Lets' go back to the victim of Domestic Violence and imagine their learned behaviour. With the consistent abuse and the repeated negative emotion, with the feeling that there is no escape – what is the brain learning? That it is helpless?

Part that memories play

Let us now turn our eye on Psychology and how memories become engrained in our brains. There are three well known ways in which memories go from short term to long term. These are:

  • Repetition. You know repetition from school because you have crammed for exams as a child. Repeating things over and over makes you remember them.
  • Adding emotion. When emotion is added to any situation, it becomes engrained in our memories. Like the first kiss, or fear in a violent attack, or an accident when times slows down for you to recall things by milliseconds
  • Context. Events or people that are somehow related or reminiscent of something else.

What if you combined one or more of these techniques to remember something?

What if you crammed on Guilt?

What if you told yourself over and over again that you were wrong, that it was all your fault?

Visualisation is a powerful tool for positive thinking but is devastating if used with negative energy.

Exploiting the weakness

Just like a burglar looks for a weak point in the security system to commit a crime, an abuser looks for a weak point to inflict abuse. A key feeling of low self-worth and self-esteem in the victim gives the abuser this entry point. We all have this feeling of low self-worth somewhere in the back of our heads. We are not good/beautiful/rich/intelligent/smart/clever/fair/tall enough. Something about ourselves that we think is not good enough. This low self-worth allows the abuser to exploit the emotions of the victim and make them feel worse about themselves. Because the abuser was a trusted friend at some point, the victim may have provided this information and the abusers job has been made easy. Metaphorically speaking, the abuser had the keys to the front door so a break-in was not necessary.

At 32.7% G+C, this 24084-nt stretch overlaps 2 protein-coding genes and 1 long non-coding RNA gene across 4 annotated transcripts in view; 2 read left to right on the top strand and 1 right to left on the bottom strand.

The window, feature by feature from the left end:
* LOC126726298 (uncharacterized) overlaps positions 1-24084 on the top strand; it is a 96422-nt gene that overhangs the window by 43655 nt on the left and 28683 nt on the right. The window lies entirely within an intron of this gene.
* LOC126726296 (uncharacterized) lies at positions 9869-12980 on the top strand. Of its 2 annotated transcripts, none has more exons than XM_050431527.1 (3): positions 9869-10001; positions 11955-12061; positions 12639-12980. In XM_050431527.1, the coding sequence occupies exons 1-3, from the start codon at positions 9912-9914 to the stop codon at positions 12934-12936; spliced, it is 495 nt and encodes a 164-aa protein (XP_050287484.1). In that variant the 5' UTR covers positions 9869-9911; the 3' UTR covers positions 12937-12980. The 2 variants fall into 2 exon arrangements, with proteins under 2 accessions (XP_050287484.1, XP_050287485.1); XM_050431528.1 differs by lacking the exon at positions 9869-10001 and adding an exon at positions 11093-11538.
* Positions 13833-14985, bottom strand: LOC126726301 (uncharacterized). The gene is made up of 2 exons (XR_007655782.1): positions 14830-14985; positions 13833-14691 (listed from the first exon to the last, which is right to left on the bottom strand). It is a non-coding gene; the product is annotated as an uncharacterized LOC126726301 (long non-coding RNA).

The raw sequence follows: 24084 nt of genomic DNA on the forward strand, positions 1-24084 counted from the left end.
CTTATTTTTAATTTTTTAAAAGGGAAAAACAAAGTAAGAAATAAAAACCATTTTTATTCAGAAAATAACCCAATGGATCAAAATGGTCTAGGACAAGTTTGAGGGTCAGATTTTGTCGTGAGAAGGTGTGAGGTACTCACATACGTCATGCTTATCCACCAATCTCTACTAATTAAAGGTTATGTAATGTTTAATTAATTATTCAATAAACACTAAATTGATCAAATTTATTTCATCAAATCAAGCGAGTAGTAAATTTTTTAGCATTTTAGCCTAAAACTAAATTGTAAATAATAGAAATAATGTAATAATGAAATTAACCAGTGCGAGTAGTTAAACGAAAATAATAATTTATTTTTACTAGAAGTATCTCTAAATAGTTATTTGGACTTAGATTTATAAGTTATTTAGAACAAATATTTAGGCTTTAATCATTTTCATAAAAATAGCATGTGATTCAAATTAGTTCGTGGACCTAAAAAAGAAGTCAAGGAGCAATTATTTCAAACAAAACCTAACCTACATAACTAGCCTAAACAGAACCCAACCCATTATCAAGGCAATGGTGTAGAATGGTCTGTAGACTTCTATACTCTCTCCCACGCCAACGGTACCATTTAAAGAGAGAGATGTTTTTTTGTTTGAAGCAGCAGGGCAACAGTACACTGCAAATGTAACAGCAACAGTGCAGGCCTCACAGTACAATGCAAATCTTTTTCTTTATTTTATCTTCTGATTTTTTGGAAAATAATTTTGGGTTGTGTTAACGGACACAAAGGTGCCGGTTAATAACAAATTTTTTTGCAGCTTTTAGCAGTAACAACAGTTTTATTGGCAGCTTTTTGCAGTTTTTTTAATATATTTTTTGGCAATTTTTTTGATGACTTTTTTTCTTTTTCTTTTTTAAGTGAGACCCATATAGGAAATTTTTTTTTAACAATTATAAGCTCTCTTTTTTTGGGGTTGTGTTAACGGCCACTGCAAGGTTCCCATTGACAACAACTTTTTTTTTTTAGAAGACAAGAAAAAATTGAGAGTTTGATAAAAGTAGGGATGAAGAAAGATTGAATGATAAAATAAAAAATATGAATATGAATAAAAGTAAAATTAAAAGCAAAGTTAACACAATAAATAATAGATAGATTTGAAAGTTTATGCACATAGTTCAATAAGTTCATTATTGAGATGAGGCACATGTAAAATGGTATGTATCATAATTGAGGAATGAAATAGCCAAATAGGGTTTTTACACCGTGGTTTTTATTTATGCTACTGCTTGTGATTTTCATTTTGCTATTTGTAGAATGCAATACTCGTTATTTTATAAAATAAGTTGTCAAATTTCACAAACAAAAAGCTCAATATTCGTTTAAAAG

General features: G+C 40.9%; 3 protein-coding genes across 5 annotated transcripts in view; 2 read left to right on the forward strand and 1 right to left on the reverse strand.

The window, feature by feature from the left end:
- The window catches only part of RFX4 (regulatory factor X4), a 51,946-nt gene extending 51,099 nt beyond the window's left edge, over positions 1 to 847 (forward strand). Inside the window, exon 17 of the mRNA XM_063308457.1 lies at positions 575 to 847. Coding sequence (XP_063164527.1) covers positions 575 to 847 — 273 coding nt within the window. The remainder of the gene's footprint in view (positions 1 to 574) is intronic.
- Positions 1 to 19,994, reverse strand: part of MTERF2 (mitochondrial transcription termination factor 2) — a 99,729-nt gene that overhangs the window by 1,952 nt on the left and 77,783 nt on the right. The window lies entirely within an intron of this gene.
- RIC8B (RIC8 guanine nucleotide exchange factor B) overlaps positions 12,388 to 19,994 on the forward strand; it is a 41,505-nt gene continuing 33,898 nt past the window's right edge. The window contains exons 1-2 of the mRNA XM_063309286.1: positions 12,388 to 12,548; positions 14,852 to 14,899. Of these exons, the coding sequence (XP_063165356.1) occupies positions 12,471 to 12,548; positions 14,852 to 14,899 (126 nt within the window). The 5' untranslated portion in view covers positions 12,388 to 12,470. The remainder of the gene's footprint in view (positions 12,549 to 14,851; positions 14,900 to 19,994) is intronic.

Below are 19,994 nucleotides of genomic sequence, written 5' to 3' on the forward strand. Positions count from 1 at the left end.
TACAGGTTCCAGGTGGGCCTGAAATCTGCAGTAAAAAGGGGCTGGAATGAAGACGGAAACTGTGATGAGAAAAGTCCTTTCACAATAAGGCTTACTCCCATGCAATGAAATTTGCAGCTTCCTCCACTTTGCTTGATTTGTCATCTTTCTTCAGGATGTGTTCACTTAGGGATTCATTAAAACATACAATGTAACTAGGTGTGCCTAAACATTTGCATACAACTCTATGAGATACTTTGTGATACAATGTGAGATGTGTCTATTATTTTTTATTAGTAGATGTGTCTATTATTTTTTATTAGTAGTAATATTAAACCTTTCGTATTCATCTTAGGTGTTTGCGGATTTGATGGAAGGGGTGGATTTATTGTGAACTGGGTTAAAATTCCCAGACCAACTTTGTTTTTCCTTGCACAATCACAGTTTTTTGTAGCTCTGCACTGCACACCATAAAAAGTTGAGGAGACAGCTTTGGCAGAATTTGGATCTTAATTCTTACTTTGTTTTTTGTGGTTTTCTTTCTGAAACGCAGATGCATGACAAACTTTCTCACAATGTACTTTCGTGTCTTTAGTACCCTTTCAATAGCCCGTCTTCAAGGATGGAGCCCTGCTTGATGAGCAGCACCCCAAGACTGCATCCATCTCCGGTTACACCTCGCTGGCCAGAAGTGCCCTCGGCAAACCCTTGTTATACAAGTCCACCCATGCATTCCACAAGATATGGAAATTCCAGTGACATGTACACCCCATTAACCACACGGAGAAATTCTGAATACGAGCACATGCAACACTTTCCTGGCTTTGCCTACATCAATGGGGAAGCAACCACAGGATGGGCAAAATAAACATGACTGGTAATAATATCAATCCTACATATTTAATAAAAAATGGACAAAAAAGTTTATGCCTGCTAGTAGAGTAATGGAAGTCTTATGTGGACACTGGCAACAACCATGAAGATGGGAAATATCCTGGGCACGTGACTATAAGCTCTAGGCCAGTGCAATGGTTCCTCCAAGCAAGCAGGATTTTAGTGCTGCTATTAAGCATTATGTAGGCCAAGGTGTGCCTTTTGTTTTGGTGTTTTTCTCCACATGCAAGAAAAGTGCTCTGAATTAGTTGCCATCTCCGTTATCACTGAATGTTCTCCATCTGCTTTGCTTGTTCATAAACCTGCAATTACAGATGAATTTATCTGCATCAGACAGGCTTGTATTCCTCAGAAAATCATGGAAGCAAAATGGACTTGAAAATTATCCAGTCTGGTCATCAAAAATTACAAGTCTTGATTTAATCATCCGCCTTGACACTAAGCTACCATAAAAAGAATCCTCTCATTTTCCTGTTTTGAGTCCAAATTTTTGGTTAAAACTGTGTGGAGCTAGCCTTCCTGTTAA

In one of the most horrific cases of domestic violence to be caught on tape, the abuser calls the victim stupid 36 times in the space of 51 minutes.

Imagine now, the mind of someone who has repeated guilt to themselves over and over again. Who has been told again and again that they are stupid and are not good enough! Imagine what they have learnt. Combine it with learned helplessness and what have you got?

Not Afraid
Creative Commons License photo credit: rimedhitaf

How abuse is effected

Abuse is almost always inflicted in the same way. Isolation and intimidation! The details can vary but those are the two basic concepts at the root of abuse.

Isolation is crucial because the abuser has to remove the support structure of the victim. Anything that makes the victim feel better about him or herself has to go. The diaries are burnt, address books torn up, mobiles thrown away. In the less severe cases, the abuser choses a more subtle behaviour like making it difficult for the victim to go out to meet family and friends or creating problems that happen to get in the way. But isolation is key. Observed from the abuser viewpoint, they have to stop friends and family of the victim from filling up a hole that they are digging.